Hey there, time traveller!
This article was published 30/1/2013 (1302 days ago), so information in it may no longer be current.
VANCOUVER — Having won the Ontario Liberal Party’s leadership, premier-designate Kathleen Wynne has a golden opportunity to chart a new course and undo Dalton McGuinty’s legacy of fiscal mismanagement.
As Wynne contemplates priorities for her leadership she should seriously consider putting Ontario’s deficit and debt problem on the top of her to-do list.
First off, Wynne should take little comfort in the government’s recent announcement that the provincial deficit will be lower-than-expected this year ($11.9 billion instead of the $14.8 billion originally planned). This news is not as positive as it seems; the reduced deficit this year is largely the result of one-time revenue boosts and expenditure savings — not a deliberate plan to restore fiscal sanity to provincial finances.
While it’s good to see the government coming under its deficit target this quarter, a deeper problem remains: the province is struggling with persistently large deficits without an end in sight.
Consider the context. Ontario has been in deficit since 2008/09 and currently has the second largest debt-to-GDP ratio in the country.
Provincial debt will grow to $255.1 billion this year from $156.6 billion in 2007/08 and on-going deficits until 2017/18 mean the debt is on track to double in the span of just a decade.
The reality is that the Ontario government does not have a concrete plan to eliminate the deficit and rein in debt. This was thoroughly highlighted in last year’s high-profile report led by noted economist Don Drummond — a report commissioned by the McGuinty government. The report explicitly said that to realistically balance the budget by 2017/18, the government had to implement no less than a total of 362 reforms.
Nothing of the sort happened. Ontario’s 2012 budget came and the McGuinty government did not enact anywhere close to the level of reforms proposed in the Drummond report. In fact, many major reforms were taken off the table outright.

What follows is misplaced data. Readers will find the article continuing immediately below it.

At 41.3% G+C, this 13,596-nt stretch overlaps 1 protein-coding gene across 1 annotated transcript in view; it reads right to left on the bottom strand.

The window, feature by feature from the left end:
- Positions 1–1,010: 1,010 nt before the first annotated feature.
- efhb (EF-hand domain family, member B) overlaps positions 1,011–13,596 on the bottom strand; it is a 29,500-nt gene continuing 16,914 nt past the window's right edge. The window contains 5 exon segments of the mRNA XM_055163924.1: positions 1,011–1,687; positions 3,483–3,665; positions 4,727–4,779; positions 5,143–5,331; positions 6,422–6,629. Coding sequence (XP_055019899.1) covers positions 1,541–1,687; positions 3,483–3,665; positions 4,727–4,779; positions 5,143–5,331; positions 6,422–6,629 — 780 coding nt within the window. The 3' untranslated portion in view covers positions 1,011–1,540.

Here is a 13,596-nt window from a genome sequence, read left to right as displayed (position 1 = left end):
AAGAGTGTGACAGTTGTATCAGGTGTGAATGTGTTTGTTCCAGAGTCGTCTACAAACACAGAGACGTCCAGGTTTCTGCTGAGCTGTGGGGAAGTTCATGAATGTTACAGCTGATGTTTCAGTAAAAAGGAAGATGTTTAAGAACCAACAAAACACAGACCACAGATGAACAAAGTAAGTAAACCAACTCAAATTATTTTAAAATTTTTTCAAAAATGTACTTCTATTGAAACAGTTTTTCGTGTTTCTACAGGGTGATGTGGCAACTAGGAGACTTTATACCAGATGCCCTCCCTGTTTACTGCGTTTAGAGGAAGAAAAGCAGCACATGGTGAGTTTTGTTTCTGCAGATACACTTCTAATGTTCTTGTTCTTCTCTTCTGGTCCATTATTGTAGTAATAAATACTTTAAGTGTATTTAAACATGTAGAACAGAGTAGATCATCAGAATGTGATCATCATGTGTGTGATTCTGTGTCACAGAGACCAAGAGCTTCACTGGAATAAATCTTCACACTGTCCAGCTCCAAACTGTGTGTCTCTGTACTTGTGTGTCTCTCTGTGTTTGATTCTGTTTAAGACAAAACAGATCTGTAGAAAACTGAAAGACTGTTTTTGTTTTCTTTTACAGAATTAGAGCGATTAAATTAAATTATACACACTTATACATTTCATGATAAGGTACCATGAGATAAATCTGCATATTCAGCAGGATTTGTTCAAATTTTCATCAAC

After essentially ignoring the Drummond report’s recommendations, outgoing finance minister Dwight Duncan in a recent speech acknowledged that the road ahead for his successor will require tough decisions. He even warned that interest payments on the debt are "a ticking time bomb."
Interest on Ontario’s debt will reach $10.5 billion this year and consume 9.2 per cent of government revenues. If the trend of growing interest payments continues, proportionally less of what the government takes in will go to funding important public programs and tax relief while more will go to servicing the debt.
For Wynne, the McGuinty government’s legacy of overspending, persistent deficits, and growing debt will not be easy to overcome. Canada’s own history with slaying deficits in the 1990s, however, suggests it is certainly achievable and that same record also shows governments of various political stripes have successfully done so.
Both history and academic research indicate the key ingredient for balancing the budget is to do so swiftly and rely more heavily on spending reductions than tax increases. Fortunately, Wynne has many options to reduce spending but doing so will require fundamental reforms in many areas.
One reform that would permit meaningful reductions in spending is aligning overly generous public-sector pay with wages and benefits paid in the private sector. Roughly half of Ontario’s government spending is on public-sector wages and benefits. In a 2012 publication entitled Avoiding a Crisis: Fixing Ontario’s Deficit, Fraser Institute researchers calculated that matching wages with the private sector alone would save $3.8 billion annually (this figure excludes the potential savings from matching benefits).
Another option is to eliminate business subsidies that cost Ontario taxpayers and successful businesses approximately $2.7 billion per year. Cutting costly electricity subsidies would save an extra $1.1 billion per year.
Ontario could also improve the quality of public health care while reducing costs by implementing policies that are common in other nations with universal access and portable health care.
Solving Ontario’s fiscal problems will not be an easy task, but history shows it is achievable. Wynne has an opportunity to correct past mistakes and plot a new course for Ontario. Let’s hope she’s up to the challenge and puts forth a realistic plan to balance the books and halt the growth in government debt in the next provincial budget.
Charles Lammam is associate director of budget and tax policy research and Hugh MacIntyre is a policy analyst at the Fraser Institute.